IECA held its inaugural Advocacy Day in Washington, DC on March 28 and 29, 2023. Fifteen IECA members from around the world met with over 40 elected officials and their legislative aides in the US House of Representatives and Senate to advocate on issues of importance to our profession and the students and families we support.

The IECA Government Relations Committee is relatively new, created in 2019 in response to the Varsity Blues scandal, which threatened burdensome regulations to our profession from the California legislature with the introduction of Assembly Bill 1312. IECA quickly took action, leading other national associations to navigate this new legislative environment. IECA’s Board of Directors established the Government Relations Committee to monitor future legislation impacting members. IECA also engaged Pillsbury Law, a well-respected advocacy firm, to help in this effort.

Since then, IECA has fought other legislative “battles” in Oregon and Illinois, building new bridges with legislators to demonstrate our expertise and ethics while having a clear voice that informs policies that best serve students, families, and the profession.

Today, IECA is proactively establishing itself as the nation’s expert in educational consulting rather than reacting to future legislation that might impact our work. The inaugural IECA Advocacy Day planted essential seeds for the future, introducing our organization as an association of significance and a valuable partner to elected officials at the federal level.

Three priorities guided legislative meetings. The first priority was introducing IECA as the premier professional association of educational experts, with the highest ethical standards, as a partner for legislation and policymaking regarding supporting students and protecting families as they make educational transitions and placements.

Our second priority was to advocate for financial aid transparency. IECA supports legislation that provides financial aid clarity. In our work with students and their families, we witness firsthand the difficulty in interpreting financial aid offers. Standardizing financial aid offers is a step towards making informed decisions about the true cost of college and reversing the trend of staggering student debt.

As part of this effort we met with the sponsors of the Understanding the True Cost of College Act, including Young Kim (R-CA) and Raja Krishnamoorthi (D-IL) in the House and Chuck Grassley (R-IA) and Tina Smith (D-MN) in the Senate. We lobbied for this bill on both sides of the Hill and with representatives of both parties. This act offers a solution that includes requiring standard terminology and a universal format to aid students and their families in the financial decision-making process.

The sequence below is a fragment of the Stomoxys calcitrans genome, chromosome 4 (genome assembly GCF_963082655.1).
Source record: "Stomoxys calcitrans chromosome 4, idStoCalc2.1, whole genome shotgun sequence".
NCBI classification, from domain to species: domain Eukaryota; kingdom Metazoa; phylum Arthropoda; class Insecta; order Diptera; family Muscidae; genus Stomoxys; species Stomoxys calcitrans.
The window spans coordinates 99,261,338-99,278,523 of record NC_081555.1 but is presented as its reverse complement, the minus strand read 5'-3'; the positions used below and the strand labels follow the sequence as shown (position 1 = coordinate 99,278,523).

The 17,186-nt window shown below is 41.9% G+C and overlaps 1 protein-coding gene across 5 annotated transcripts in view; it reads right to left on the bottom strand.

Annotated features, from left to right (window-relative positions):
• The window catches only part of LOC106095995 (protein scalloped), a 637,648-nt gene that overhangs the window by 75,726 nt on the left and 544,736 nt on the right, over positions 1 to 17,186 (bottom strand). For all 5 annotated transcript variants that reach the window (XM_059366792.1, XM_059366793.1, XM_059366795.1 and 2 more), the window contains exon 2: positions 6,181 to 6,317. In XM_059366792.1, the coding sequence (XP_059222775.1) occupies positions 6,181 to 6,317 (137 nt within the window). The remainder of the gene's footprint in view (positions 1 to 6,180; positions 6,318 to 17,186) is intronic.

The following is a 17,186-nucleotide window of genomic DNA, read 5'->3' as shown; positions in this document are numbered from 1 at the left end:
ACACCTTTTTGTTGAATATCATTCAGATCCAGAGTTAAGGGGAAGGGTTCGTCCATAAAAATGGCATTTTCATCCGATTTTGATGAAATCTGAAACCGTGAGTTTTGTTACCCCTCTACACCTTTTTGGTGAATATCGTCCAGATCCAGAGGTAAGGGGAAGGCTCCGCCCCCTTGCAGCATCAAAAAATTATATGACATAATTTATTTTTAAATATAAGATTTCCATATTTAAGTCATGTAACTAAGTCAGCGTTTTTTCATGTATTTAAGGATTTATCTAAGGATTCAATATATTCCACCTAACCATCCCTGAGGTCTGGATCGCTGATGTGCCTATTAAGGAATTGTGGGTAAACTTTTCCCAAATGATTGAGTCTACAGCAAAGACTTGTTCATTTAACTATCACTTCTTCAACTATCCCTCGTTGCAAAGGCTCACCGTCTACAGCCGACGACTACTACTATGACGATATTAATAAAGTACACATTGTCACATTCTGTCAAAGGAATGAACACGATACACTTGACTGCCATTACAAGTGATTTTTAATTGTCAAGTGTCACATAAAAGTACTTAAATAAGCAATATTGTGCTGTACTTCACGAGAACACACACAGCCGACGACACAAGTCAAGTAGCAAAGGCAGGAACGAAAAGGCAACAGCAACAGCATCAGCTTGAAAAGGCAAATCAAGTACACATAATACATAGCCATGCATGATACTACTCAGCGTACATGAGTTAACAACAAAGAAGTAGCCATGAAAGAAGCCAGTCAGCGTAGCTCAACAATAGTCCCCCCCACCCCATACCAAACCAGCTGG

Our third priority was to advocate for adolescents and programs that serve young adults struggling with mental health by supporting legislation on licensure and standards of care for therapeutic programs. Nearly all teens sent to residential therapeutic environments have exhausted all local resources for mental health treatment, and their providers recommend a higher level of care. These children and adolescents are in danger of addiction, self-harm, failure to launch, arrested development, and even incarceration unless such programs operate.

In recent years, articulated by Paris Hilton, among others, some adults have come forward with allegations of past mistreatment or abuse in wilderness programs, residential treatment centers, and therapeutic boarding schools. Some have sought to completely shut down all such programs, despite the demonstrated effectiveness of the vast majority of therapeutic programs.

While national accrediting bodies exist and most state licensing boards provide supervision, such accreditation or licensing is not consistently true in all states. IECA endorses future legislation that assures the safe and effective operation of therapeutic boarding schools, residential treatment centers, and wilderness-based programs while assuring the safety of adolescents needing such care.

In this effort we met with legislative leaders for the Senate Committee on Health, Education, Labor, and Pensions (HELP), including staff representing chairperson Bernie Sanders (D-VT) and the ranking member Bill Cassidy (R-LA).

Many hands contributed to making Advocacy Day a reality. IECA wishes to acknowledge the Advocacy Day Planning Committee, including Whitney Bruce, Julia Gooding, Rebecca Grappo, Jeana Kawamura, and the Government Relations Committee.

The inaugural IECA Advocacy Day in Washington, DC was a significant step toward establishing IECA as the premier professional association in our field and a valuable partner to elected officials at the federal level. The meetings were positive, productive, and focused on priorities that will benefit our profession, students, and families. We hope that this event will be the first of an important tradition for the association and that IECA will continue to play a leading role in shaping legislation and policies that support students, protect families, and promote the highest ethical standards in educational consulting.

We look forward to future Advocacy Days when IECA members can continue to positively impact the educational consulting profession and the students and families we serve. If you are interested in becoming involved in future Advocacy Days, please contact the Government Relations Committee and consider getting involved in IECA’s advocacy efforts.

By Steven Mercer, EdD, IECA (CA), Mercer Educational Consulting, LLC